is the protein
complex responsible for binding the sister chromatids
through the G2 phase
and into mitosis phase. It is a multi-subunit complex called which contains four core subunits: Smc1 and Smc3, which are members of the structural maintenance of chromosomes (SMC) protein family, and two non-SMC subunits, Scc1 (also called Mcd1) which is a member of the kleisin family, and Scc3. At metaphase
, most cohesin is removed, except for some at the centromere
. At Anaphase
, an inhibitory subunit of separase
, is hydrolyzed. Separase hydrolyzes the remaining cohesin. In a classical experiment by covalently linking Cohesin's subunits which form a tripartite ring structure, Scc1, Smc1 and Smc3, it was demonstrated that that cohesin rings concatenate individual sister minichromosome DNA molecules.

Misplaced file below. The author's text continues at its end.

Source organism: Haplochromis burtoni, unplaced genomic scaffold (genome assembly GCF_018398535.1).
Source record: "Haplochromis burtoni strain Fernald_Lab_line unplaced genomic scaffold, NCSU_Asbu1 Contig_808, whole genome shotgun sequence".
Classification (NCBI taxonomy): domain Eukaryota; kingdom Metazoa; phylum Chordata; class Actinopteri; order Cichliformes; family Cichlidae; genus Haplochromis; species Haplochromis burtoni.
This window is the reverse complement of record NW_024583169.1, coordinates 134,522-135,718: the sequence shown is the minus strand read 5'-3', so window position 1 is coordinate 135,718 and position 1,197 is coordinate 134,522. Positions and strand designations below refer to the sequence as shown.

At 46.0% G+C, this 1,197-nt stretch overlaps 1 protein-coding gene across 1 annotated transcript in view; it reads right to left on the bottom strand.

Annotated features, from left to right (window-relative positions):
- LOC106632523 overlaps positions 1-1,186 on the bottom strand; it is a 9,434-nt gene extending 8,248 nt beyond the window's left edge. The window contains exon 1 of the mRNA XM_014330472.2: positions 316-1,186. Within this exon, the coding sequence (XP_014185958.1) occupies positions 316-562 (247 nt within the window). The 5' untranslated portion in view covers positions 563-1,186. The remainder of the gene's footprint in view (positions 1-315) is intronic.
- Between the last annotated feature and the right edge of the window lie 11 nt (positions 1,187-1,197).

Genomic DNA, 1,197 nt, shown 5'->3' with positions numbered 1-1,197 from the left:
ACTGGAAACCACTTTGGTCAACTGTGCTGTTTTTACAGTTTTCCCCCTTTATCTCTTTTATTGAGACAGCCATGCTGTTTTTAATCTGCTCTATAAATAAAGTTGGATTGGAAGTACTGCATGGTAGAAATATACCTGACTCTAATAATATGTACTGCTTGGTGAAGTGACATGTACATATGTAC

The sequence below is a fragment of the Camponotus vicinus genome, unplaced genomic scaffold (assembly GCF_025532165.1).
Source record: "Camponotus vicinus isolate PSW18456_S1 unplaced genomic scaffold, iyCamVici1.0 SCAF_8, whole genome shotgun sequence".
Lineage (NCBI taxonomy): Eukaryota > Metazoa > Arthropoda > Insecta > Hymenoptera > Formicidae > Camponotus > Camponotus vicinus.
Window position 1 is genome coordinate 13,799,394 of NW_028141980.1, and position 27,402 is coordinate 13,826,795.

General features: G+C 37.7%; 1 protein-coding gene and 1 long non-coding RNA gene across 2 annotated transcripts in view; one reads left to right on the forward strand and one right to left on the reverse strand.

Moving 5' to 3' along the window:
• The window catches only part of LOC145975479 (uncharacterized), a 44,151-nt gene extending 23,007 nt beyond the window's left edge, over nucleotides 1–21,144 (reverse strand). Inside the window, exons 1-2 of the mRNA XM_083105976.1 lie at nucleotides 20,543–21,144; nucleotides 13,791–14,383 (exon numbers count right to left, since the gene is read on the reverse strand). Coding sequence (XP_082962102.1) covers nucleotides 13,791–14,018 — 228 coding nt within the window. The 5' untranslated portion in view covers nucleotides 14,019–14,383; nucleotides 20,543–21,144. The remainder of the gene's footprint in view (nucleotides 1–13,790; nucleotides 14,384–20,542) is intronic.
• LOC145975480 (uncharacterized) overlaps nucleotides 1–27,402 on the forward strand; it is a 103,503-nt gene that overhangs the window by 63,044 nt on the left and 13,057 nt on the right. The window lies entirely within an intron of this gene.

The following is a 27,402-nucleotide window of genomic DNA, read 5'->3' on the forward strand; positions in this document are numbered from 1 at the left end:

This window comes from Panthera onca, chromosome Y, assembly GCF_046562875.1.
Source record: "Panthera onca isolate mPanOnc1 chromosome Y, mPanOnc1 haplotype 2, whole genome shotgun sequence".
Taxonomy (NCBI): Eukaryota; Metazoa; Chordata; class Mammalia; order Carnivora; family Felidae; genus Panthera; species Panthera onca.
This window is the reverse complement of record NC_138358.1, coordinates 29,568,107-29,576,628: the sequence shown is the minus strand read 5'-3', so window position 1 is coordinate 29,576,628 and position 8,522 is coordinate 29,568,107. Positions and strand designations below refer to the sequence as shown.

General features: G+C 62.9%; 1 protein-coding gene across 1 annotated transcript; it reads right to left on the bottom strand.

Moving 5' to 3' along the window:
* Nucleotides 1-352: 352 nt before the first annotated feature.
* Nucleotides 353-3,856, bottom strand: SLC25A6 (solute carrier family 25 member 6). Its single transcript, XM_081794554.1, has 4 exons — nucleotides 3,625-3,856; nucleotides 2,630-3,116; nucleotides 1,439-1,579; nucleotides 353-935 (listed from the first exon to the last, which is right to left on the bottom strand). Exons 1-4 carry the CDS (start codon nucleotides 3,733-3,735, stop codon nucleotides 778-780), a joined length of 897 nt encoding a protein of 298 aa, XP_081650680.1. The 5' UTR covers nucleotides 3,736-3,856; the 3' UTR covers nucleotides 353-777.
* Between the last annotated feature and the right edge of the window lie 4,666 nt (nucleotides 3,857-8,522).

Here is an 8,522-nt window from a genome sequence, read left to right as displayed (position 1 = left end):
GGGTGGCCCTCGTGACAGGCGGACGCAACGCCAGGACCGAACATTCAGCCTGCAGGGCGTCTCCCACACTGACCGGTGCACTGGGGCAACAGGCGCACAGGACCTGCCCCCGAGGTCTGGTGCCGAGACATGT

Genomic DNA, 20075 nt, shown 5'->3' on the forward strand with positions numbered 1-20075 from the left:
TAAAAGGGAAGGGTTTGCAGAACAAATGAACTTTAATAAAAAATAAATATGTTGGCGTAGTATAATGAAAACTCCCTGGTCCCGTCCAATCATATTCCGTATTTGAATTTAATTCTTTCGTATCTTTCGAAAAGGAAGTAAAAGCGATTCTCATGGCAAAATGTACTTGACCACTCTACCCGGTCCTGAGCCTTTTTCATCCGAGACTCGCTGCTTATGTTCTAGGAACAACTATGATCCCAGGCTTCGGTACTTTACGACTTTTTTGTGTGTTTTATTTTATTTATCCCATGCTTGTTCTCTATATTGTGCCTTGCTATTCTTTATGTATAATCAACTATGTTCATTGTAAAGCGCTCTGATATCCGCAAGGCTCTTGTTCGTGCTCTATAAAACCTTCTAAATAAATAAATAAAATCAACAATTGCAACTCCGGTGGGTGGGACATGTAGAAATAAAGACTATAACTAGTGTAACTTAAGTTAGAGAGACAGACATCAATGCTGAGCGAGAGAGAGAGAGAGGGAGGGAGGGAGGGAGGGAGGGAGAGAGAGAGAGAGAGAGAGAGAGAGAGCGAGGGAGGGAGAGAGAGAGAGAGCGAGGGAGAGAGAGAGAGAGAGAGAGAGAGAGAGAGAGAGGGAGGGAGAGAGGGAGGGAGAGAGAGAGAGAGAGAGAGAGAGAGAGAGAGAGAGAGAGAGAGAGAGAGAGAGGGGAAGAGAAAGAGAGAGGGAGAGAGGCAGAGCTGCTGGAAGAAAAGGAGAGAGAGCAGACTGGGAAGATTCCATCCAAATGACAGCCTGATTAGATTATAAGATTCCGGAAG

- Michaelis C, Ciosk R, Nasmyth K (1997). "Cohesins: chromosomal proteins that prevent premature separation of sister chromatids". Cell 91 (1): 35–45.
- Guacci V, Koshland D, Strunnikov A (1997). "A direct link between sister chromatid cohesion and chromosome condensation revealed through the analysis of MCD1 in S. cerevisiae". Cell 91 (1): 47–57.
- Tóth A, Ciosk R, Uhlmann F, Galova M, Schleiffer A, Nasmyth K (1999). "Yeast cohesin complex requires a conserved protein, Eco1p(Ctf7), to establish cohesion between sister chromatids during DNA replication". Genes Dev. 13 (3): 320–33.
- Uhlmann F, Lottspeich F, Nasmyth K (1999). "Sister-chromatid separation at anaphase onset is promoted by cleavage of the cohesin subunit Scc1". Nature 400 (6739): 37–42.